United States v. Chavez-Morales, No. 17-2124 (10th Cir. 2018)

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Justia Opinion Summary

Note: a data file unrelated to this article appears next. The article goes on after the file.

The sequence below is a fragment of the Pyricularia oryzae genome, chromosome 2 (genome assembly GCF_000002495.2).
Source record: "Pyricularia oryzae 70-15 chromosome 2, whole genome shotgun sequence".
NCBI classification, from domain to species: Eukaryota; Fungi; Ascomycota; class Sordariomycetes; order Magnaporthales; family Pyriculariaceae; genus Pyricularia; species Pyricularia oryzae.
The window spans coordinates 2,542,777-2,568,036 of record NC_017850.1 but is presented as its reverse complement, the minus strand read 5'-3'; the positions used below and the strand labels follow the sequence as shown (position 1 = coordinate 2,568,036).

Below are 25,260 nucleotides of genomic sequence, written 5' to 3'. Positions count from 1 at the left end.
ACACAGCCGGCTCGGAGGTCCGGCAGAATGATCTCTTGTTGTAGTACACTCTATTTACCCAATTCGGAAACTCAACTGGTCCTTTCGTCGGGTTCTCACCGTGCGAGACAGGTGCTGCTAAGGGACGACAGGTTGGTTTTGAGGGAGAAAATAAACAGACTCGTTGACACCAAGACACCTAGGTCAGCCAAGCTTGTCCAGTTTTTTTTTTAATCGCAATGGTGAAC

Manuel Chavez-Morales appeared before the district court following his fifth conviction for an illegal reentry offense. At sentencing, he argued that higher wages in the United States motivated his decision to illegally reenter the United States. Focusing heavily on Chavez-Morales’s criminal history and noting that none of the earlier sentences deterred Chavez-Morales from reoffending, the district court imposed an upward variant sentence of thirty-six months’ imprisonment. The district court also imposed a three-year term of supervised release. On appeal, Chavez-Morales challenged the procedural reasonableness of his term of imprisonment. Specifically, he argued the district court did not meaningfully consider his argument that economic opportunities motivated his decision to illegally reenter the United States and thereby mitigated the seriousness of his offense. Furthermore, Chavez-Morales argued the district court committed plain error by imposing a term of supervised release without acknowledging or considering United States Sentencing Guidelines Manual (U.S.S.G.) section 5D1.1(c), which stated a court “ordinarily” should not impose a term of supervised release when “the defendant is a deportable alien who likely will be deported after imprisonment.” The Tenth Circuit affirmed the district court. With respect to the prison term, the Court found the transcript of the sentencing hearing established that, on three occasions, the district court addressed the economic motivation argument. As to the imposition of a term of supervised release, while the district court erred by not acknowledging and considering U.S.S.G. 5D1.1(c), Chavez- Morales did not carry his burden on the third prong of the plain error analysis.